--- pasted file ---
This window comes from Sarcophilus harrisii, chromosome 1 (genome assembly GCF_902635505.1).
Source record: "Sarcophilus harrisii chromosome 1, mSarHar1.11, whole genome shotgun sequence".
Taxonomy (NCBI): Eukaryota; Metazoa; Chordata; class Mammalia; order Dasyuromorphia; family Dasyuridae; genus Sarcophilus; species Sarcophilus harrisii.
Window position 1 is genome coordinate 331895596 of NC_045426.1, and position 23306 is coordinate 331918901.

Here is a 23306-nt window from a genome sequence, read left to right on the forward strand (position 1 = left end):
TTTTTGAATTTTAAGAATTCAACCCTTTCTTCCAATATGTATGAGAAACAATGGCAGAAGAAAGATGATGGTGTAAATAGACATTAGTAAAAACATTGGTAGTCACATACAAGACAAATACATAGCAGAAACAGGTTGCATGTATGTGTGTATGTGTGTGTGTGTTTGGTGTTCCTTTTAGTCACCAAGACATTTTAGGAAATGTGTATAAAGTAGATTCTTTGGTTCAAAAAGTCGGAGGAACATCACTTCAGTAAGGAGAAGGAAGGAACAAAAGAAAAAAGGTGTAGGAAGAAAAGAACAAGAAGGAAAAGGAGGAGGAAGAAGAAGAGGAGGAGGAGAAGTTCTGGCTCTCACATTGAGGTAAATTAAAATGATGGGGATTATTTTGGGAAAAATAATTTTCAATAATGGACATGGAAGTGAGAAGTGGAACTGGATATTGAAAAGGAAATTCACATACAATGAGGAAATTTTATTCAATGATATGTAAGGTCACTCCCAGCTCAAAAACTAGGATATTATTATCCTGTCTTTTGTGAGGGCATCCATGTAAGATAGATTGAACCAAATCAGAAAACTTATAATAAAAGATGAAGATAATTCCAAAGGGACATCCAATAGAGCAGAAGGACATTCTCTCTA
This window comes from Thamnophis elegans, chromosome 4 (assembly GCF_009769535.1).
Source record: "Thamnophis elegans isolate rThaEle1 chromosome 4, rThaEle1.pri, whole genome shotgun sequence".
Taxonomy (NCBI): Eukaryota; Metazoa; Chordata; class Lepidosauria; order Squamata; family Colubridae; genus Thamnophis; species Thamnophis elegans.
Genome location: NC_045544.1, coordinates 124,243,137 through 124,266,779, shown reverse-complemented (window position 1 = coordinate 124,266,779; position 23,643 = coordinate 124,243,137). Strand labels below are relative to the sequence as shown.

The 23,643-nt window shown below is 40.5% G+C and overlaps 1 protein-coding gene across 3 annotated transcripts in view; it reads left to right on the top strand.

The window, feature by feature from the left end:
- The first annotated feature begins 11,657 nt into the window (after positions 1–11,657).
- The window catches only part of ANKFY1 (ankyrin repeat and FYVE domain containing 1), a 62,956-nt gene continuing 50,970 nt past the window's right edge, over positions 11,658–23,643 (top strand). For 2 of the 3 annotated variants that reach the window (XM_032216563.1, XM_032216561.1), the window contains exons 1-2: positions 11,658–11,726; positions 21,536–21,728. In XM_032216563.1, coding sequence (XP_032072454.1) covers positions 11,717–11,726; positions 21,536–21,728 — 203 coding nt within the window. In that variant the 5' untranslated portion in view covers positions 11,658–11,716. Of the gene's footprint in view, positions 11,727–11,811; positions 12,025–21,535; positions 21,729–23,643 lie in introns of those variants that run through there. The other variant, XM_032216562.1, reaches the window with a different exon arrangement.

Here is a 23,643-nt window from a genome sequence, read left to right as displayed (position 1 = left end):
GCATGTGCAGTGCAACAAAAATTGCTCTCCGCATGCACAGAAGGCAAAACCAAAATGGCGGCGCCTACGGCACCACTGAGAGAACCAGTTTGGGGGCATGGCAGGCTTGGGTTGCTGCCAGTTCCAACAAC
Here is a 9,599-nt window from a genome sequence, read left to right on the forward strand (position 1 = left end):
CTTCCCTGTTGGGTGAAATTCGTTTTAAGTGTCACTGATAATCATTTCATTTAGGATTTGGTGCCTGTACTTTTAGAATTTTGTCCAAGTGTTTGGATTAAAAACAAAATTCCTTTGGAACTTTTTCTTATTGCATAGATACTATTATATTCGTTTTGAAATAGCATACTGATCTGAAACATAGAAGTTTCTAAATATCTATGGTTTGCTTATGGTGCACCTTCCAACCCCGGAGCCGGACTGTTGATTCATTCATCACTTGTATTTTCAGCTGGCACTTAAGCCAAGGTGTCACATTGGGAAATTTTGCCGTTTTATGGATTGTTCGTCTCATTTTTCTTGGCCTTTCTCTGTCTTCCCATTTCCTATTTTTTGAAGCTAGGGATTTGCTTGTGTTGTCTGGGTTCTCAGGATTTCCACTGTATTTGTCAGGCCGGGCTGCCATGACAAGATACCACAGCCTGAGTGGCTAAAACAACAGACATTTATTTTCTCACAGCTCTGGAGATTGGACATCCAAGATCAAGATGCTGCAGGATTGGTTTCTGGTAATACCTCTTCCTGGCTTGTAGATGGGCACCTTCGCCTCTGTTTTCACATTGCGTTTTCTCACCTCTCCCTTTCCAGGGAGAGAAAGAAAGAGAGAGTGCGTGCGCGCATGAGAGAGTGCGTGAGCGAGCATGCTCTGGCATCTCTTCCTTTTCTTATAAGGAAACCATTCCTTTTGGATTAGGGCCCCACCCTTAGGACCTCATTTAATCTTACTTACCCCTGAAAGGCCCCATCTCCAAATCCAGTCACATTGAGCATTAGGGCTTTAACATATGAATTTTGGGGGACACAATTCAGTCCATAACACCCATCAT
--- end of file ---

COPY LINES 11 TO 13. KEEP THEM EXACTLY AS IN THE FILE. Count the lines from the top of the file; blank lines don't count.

The 23,643-nt window shown below is 40.5% G+C and overlaps 1 protein-coding gene across 3 annotated transcripts in view; it reads left to right on the top strand.

The window, feature by feature from the left end:
- The first annotated feature begins 11,657 nt into the window (after positions 1–11,657).